Leonard Robert Grefseng's answer Yes, the judge can order that and more importantly, the administrator of the estate has a DUTY to try and recover the lost assets. Consult an experienced probate/estate lawyer asap for specific advice on your situation, this is not something you can do without a lawyer. The legal fees are a priority expense of the administration.
Anthony Marvin Avery's answer You should not have sent them any further financial and asset information. The Bank will sue them for the Note Deficiency, which will include alot of penalties and attorney fees. After the Bank gets a Judgment, it will use the information to execute on your Parents' assets. They should start protecting their assets now, and possibly hire a competent attorney to advise them about collection methods and exemption rights.
Anthony Marvin Avery's answer It is not legal for you to park there, much less halt briefly, and let out or pick up a passenger. However a Parking Citation is rarely a Rule of the Road Violation, so it does not go on your Motor Vehicle Record for the last year. You do not acquire points against your Driving License.
Leonard Robert Grefseng's answer Unfortunately, the abuse of the elderly is becoming more and more common. One option will be to file a lawsuit against the attorney in fact to set aside and recover any "self dealing" transactions ( hopefully, all of the funds have not yet been spent). A Judge may very well have to decide if your mother in law is indeed competent. ( What does her doctor say about that?) In summary, this I snot something you should try to handle yourself. Consult an experienced elder law attorney for more...
Mr. Kent Thomas Jones Esq.'s answer It really depends on the circumstances and the nature of the order. If he has already defended you, and your case is over, then it seems like more of a civil debtor/creditor situation; however, with a direct order from the criminal court, it is probably more, so arrest is a possibility. You can usually get $200 just about anywhere. I would suggest paying him or her.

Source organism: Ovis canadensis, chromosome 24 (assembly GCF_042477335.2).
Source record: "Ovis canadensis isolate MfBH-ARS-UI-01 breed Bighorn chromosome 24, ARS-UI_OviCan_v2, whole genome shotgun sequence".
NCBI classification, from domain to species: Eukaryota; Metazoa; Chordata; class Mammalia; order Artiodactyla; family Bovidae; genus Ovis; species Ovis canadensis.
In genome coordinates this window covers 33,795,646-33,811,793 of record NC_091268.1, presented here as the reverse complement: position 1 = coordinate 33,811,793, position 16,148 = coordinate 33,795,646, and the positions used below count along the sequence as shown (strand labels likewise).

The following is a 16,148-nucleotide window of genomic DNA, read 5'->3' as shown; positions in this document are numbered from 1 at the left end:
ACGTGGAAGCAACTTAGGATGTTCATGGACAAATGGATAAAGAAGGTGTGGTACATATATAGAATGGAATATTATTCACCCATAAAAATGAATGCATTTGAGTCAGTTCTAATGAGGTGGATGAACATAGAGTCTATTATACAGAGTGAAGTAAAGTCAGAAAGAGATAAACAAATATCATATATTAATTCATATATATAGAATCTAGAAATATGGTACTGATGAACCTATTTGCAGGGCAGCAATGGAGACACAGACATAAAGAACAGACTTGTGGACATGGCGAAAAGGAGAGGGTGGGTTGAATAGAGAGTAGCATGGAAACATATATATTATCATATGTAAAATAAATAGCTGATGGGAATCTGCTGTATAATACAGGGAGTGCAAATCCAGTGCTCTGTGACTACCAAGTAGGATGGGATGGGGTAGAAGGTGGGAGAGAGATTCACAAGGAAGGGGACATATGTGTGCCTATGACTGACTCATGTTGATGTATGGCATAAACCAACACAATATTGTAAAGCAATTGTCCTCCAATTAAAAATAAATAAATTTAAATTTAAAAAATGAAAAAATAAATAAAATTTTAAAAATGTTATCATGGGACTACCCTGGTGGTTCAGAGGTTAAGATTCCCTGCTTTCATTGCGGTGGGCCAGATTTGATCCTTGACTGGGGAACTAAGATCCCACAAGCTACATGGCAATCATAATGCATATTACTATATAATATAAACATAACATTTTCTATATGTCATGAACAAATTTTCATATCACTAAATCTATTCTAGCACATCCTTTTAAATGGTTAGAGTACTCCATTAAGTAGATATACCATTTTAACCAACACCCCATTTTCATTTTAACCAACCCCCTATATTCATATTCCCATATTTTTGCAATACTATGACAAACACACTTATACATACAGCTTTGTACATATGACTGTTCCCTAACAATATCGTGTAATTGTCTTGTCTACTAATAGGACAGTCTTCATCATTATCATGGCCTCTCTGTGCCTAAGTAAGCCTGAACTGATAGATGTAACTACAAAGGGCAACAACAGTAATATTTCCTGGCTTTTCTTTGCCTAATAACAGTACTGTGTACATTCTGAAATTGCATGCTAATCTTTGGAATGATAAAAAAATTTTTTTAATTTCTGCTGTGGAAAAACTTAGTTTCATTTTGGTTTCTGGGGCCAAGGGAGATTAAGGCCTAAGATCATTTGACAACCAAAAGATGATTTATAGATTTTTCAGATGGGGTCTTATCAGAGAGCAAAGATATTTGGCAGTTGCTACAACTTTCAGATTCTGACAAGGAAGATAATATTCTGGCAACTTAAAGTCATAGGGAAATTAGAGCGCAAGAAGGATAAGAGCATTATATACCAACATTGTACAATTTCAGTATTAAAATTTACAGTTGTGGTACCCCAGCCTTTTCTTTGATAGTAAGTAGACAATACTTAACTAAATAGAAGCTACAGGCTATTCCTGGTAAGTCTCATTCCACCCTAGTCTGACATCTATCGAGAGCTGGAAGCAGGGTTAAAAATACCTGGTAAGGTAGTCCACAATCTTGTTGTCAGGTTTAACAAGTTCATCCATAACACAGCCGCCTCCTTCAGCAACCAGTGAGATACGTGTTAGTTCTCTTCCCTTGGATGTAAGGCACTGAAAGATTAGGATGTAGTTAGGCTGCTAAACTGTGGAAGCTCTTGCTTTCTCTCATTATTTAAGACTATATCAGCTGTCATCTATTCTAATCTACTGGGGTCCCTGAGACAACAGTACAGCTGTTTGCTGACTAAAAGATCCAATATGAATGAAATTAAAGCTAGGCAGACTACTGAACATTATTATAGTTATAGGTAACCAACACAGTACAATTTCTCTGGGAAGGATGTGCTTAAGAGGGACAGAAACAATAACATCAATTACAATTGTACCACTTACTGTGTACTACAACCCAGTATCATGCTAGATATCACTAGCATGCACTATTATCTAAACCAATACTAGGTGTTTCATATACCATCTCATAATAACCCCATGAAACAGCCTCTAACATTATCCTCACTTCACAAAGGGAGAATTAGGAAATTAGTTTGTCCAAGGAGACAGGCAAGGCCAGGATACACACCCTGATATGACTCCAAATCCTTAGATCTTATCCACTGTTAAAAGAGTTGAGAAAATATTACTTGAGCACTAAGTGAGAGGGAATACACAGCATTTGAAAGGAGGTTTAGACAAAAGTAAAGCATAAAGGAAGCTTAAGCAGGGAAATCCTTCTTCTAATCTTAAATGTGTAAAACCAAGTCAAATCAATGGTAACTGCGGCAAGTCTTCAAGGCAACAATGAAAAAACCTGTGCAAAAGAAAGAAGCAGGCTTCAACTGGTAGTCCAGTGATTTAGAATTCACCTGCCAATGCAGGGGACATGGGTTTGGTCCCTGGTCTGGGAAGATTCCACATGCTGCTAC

Mr. Kent Thomas Jones Esq.'s answer That is a difficult issue; however, it is one that occurs regularly. The accuser does something physical to you then calls the police and states that you have done something to him or her. You may get arrested. It is important to document the details of the situations and have witnesses and pictures if possible. If you go to court without an attorney and he or she shows up to prosecute, then it will be difficult to dig yourself out of the situation, especially if you have a criminal record...
Mr. Kent Thomas Jones Esq.'s answer Miranda rights are procedural in nature. If they are not given, that does not necessarily mean that you cannot be proven guilty, but, yes, statements can be thrown out.
Anthony Marvin Avery's answer Yes if they have sufficient Evidence to present to the Court outside of what you verbally told the Officers. The Miranda Case only concerns Testimonial Evidence you give against yourself, not any other Evidence.